# Need to run a mobile robot on batteries

I made a 4wd mobile robot with an 4 DoF robotic arm on it and currently in process of designing a power board for my robot. I would like get a detailed road map on designing a power board for the robot. Here is a brief overview of my hardware:

• The robot has 8 joints which each of the motor runs with 12V (stall current: 800mA, nominal run: ~200mA),
• The control board works with 5V (nominal current draw: 500mA, max: 1.5A),
• Overall(averge) energy consumption of the robot is around 6 Watts (max 18Watts).

Here is what I have done so far for powering the robot:

• I am using 2 ncr18650b battery in series with a cheap of-the-shelf battery management system (BMS), so I do not kill the batteries while over-running the robot,
• Nominal voltages of these two batteries are 7.2V where I use one boost converter for driving the motors with 12V and a buck converter for driving the controller board with 5V,
• I have to unplug the batteries when ever I need to charge them (since I do not have a charging circuit for the batteries yet).

Since I was working with the rest of the robot, I just built this battery setup in two days and it was working and enough. Now I would like to focus on developing a professional power management module. Here is simply what I need (need to understand) for designing the power circuit board:

• I would like to power the robot with 2 18650 batteries in series,
• the batteries (in series) should be charged without unplugging (from a 12V DC input port),
• the robot can also be powered on while charging the batteries,
• I would also like to monitor the batteries,
• I would both want to supply 5V for controller board and 12V for the motors from the same battery unit. I encounted a problem with my cheap dump setup which; if motors draw much current from boost converter (12V), buck converters 5V drops. So, I would also like to prevent this happening.

As I am going to through the ICs and datasheet, I assume I need:

• a 2S battery charging IC with a power path management (eg: bq24075) to also power the robot while charging the batteries,
• a 2S battery management IC for balancing/protecting/monitoring the batteries (which are in series),
• a boost converter for 12V,
• a buck converter for 5V,

I am fairly experience with designing circuits but never worked on a power management circuit for batteries. I will appreciate if you give me detailed road map or resources for reading (schematics/articles etc.).

EDIT

A conceptual block diagram

• stall current: 0,8mA, ?? 0.8A Jan 29, 2018 at 20:40
• You are on the right path. You need to make a conceptual block diagram and post it for review. Check out Linear Tech, they make all the parts you would need. Jan 29, 2018 at 20:40
• stall current: 0.8A. Edited. Thank you. Jan 29, 2018 at 20:42
• Sure. I will post, as soon as I draw the diagram. Jan 29, 2018 at 20:43
• The block diagram is a good start but needs more detail. For example what is Battery Monitoring interface, I2C? You have 12V going into a battery charging block but I do not see it can be used power the system while charging the batteries. Power Path is just shown as wires, there must be more to it. Jan 29, 2018 at 21:25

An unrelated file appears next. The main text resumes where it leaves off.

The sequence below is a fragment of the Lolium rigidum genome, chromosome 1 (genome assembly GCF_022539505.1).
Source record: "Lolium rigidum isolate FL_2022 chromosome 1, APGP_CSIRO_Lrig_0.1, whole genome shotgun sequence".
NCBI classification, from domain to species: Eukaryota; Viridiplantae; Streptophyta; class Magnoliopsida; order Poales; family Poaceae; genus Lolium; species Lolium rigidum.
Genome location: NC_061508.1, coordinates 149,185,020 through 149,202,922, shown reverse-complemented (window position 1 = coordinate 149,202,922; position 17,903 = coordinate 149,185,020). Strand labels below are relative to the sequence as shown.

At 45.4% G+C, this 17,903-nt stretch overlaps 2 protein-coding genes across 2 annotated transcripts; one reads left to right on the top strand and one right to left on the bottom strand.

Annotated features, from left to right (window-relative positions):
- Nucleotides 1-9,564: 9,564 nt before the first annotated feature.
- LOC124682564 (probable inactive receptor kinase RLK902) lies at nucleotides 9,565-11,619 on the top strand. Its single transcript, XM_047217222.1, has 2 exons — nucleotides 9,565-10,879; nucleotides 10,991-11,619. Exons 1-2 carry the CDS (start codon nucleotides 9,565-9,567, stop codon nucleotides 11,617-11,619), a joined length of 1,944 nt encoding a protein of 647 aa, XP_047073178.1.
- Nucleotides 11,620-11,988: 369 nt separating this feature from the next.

Define Efficiency, Features for Active or Passive Balance, cost, complexity, time budget, spare parts , temperature rise, thermal design of each block in addition with electrical design with max load while charging and operating. ( which could be almost twice the 1C current rate or ~ 6.7A !! and that BMS chip is limited to 1.5A)

## So ALWAYS start with Specs before you waste too much time.

If starting power at full voltage is 0.8A*12V = 9.6W per motor.

What software restrictions limit 5 motor starts at full acceleration?

I suggest you have PWM control V/f of motor slew rate controlled to limit current which will also improve stability.

Assuming you have done this and peak power is 18W with 2 cells at 3350 mAh typ each @ 3.6V = 12Wh * 2 = 24 Wh max then your max load will be slighly more than a 24/18 = 1.33C load rate. Which seems reasonable for experimentation at max load.

Batteries will be very well balanced (<<1%) when fresh and degrade very slightly then exponentially before EOL (end of life) Meaning that charge balance by cell monitoring is necessary for internal charging.

Try to keep between 20% and 90% State of Charge by useage. 90% is shortly after going from CC mode to CV mode. But if you have a good BMS chip, follow their advice. I only suggest smaller DOD range to extend battery total Wh*charge cycle life span. Using 50% will double battery life capacity.

Using a good Full MOSFET bridge with a good BMS and good software for slew rate control helps on the servo side while braking also recycles charge to battery. It depends on your requirements.

• Thank you for your precious comment. - Today I have not answer for efficieny, balances and temperature, - Since I am under a research budget, so I do not have a restriction for budget and complexity, - I have all the time until I create a working prototype, - Nothing limits the motor currents for now (the robot may hit a wall so all wheels may stall, the arm may try to lift a heavy object so all the joints mamy stall), - I am controlling each motor with PWM and monitoring each motors current draw. Jan 29, 2018 at 21:28
• Is this a Stepper or Servo feedback design? WIth gears or? Jan 29, 2018 at 21:32
• Geared dc motors driven by DRV8801's. PWM frequency ~21.9kHz. Jan 29, 2018 at 21:41